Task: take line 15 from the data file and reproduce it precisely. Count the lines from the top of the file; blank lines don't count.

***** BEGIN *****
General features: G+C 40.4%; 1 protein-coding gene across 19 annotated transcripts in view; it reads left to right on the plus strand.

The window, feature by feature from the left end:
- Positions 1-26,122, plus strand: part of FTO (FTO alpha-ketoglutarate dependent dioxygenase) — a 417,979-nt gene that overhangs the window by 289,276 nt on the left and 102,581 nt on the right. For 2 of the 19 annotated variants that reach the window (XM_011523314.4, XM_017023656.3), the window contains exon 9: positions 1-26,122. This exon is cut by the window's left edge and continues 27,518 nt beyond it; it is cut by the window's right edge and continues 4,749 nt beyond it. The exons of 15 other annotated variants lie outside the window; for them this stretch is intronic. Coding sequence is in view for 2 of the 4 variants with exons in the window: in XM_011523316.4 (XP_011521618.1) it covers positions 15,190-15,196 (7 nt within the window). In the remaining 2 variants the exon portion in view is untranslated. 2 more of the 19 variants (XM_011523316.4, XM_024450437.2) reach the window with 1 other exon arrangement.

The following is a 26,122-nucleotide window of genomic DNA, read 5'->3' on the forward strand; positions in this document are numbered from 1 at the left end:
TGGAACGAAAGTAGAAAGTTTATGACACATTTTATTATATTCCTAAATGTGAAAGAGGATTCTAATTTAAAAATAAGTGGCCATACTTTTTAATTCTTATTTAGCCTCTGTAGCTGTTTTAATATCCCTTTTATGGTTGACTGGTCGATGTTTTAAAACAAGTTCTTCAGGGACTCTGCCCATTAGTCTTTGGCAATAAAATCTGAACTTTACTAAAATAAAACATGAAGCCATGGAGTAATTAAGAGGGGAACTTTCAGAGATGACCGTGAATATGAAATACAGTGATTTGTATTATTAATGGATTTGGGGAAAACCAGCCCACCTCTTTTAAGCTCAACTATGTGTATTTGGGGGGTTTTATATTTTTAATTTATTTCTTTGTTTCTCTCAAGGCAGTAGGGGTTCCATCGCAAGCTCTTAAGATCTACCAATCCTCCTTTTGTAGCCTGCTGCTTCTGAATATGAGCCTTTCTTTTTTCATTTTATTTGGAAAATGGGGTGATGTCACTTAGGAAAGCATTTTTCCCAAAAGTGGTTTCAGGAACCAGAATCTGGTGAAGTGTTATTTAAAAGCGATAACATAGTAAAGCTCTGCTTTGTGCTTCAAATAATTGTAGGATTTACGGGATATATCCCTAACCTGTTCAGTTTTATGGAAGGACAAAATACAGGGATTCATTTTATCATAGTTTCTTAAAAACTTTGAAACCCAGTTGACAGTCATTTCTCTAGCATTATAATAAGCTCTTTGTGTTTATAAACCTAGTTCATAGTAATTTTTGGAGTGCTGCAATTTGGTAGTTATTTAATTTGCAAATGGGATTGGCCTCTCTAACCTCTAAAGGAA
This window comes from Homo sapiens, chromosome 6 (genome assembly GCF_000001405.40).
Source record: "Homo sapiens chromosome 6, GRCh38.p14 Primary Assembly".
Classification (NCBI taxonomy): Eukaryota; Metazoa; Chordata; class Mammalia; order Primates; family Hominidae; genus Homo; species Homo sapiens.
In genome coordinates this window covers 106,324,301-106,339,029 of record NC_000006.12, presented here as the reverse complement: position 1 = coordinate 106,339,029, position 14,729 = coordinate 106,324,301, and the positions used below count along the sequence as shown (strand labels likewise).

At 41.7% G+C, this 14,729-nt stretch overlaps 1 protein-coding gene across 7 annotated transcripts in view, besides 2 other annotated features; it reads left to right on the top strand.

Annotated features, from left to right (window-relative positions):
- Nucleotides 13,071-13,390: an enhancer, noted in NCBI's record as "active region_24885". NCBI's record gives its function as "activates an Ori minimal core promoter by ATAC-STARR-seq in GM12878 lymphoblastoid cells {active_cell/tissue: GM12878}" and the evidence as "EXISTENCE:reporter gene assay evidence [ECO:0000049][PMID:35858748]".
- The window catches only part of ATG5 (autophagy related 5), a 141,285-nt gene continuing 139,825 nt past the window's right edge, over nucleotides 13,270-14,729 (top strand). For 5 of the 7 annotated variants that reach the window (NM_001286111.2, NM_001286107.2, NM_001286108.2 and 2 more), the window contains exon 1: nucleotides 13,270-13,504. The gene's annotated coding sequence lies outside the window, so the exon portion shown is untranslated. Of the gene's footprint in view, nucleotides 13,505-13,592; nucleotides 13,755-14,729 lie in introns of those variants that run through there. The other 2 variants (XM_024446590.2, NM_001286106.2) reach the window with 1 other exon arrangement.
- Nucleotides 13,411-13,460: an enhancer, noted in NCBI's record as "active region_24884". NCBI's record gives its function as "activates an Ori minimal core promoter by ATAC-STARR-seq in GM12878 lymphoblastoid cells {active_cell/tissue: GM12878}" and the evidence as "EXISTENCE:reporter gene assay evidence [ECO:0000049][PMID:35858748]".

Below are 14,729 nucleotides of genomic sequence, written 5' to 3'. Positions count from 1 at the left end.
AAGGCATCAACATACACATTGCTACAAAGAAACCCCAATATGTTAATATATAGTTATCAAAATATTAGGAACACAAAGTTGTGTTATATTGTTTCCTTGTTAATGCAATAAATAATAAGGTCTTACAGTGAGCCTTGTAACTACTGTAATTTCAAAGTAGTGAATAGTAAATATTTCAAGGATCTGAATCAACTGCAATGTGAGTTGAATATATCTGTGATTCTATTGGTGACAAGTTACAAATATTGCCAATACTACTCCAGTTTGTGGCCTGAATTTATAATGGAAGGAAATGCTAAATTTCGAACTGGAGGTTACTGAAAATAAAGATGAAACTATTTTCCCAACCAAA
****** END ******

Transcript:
Below are 14,729 nucleotides of genomic sequence, written 5' to 3'. Positions count from 1 at the left end.